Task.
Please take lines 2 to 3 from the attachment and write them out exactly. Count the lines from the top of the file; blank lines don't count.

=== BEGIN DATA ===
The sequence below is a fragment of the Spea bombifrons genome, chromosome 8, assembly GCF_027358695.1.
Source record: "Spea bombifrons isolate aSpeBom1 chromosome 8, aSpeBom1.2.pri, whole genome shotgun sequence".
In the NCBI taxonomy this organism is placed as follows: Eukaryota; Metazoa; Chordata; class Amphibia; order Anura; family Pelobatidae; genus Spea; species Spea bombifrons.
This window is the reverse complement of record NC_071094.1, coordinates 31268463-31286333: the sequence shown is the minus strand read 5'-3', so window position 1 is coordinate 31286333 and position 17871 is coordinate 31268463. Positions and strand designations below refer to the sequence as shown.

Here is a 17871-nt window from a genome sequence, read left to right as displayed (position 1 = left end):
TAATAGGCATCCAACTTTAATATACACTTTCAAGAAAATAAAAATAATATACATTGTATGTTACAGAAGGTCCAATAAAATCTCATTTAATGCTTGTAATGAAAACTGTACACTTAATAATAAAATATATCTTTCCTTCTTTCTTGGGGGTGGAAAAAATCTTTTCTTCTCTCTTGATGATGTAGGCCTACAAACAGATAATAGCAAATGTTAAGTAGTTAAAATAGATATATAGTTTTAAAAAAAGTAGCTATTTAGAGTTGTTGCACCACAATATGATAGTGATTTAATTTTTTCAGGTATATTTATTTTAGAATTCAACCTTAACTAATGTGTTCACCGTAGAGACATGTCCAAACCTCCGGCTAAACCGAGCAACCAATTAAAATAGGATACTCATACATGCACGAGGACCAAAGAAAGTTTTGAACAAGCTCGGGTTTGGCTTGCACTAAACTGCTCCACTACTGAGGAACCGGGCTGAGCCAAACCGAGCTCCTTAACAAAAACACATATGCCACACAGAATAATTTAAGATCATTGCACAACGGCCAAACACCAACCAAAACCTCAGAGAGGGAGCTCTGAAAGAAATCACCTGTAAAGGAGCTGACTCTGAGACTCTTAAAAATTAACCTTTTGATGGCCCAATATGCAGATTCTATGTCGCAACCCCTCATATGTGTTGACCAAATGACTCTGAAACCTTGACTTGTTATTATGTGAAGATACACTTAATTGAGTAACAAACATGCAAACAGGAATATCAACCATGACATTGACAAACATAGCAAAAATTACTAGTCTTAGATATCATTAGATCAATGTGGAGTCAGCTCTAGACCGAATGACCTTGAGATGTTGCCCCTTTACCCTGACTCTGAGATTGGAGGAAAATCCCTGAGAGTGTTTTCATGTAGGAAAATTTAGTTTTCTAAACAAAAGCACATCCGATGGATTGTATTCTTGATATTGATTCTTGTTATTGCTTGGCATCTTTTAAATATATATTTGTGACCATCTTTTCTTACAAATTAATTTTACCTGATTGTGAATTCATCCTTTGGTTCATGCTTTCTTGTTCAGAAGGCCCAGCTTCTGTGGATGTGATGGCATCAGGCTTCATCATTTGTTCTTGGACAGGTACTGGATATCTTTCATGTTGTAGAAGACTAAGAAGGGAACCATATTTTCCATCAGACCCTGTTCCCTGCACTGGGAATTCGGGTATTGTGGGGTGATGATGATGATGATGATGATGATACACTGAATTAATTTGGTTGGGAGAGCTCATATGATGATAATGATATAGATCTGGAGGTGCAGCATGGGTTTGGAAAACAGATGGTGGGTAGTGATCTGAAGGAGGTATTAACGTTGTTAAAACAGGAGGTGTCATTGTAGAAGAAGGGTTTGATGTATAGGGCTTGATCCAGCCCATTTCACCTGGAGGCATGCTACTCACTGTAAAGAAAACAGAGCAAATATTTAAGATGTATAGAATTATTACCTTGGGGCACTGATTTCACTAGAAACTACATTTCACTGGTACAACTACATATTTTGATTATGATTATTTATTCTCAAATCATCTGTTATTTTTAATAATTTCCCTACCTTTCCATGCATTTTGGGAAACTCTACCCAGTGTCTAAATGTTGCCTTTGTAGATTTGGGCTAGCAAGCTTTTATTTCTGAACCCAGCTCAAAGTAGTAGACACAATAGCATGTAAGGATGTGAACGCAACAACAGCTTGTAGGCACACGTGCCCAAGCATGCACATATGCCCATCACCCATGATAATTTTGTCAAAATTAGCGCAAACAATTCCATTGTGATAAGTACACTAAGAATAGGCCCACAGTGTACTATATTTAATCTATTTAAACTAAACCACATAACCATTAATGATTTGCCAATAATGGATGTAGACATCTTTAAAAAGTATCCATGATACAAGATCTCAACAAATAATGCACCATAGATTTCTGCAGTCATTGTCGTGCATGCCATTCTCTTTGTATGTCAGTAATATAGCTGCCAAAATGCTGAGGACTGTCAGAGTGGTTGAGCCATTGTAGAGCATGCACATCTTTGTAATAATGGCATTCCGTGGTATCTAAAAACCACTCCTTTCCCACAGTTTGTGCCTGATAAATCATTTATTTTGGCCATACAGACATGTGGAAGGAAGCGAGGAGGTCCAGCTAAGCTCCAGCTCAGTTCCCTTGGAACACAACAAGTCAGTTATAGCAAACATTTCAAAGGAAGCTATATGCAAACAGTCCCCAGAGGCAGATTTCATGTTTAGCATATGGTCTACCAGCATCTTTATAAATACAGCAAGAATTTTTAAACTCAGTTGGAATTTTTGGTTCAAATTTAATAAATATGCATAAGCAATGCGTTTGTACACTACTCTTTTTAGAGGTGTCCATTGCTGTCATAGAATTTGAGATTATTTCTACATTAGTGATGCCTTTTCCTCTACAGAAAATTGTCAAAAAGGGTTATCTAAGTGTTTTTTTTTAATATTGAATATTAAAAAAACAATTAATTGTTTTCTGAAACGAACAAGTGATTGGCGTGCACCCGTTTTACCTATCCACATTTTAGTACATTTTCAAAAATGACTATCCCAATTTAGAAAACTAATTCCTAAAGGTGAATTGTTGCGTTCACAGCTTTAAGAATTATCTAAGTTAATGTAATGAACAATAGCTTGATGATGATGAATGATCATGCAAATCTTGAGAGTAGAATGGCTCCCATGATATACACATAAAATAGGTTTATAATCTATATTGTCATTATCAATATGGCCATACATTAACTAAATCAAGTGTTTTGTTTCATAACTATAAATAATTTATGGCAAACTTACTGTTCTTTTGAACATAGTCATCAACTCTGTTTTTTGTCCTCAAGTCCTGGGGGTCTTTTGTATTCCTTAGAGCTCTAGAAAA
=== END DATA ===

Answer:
Source record: "Spea bombifrons isolate aSpeBom1 chromosome 8, aSpeBom1.2.pri, whole genome shotgun sequence".
In the NCBI taxonomy this organism is placed as follows: Eukaryota; Metazoa; Chordata; class Amphibia; order Anura; family Pelobatidae; genus Spea; species Spea bombifrons.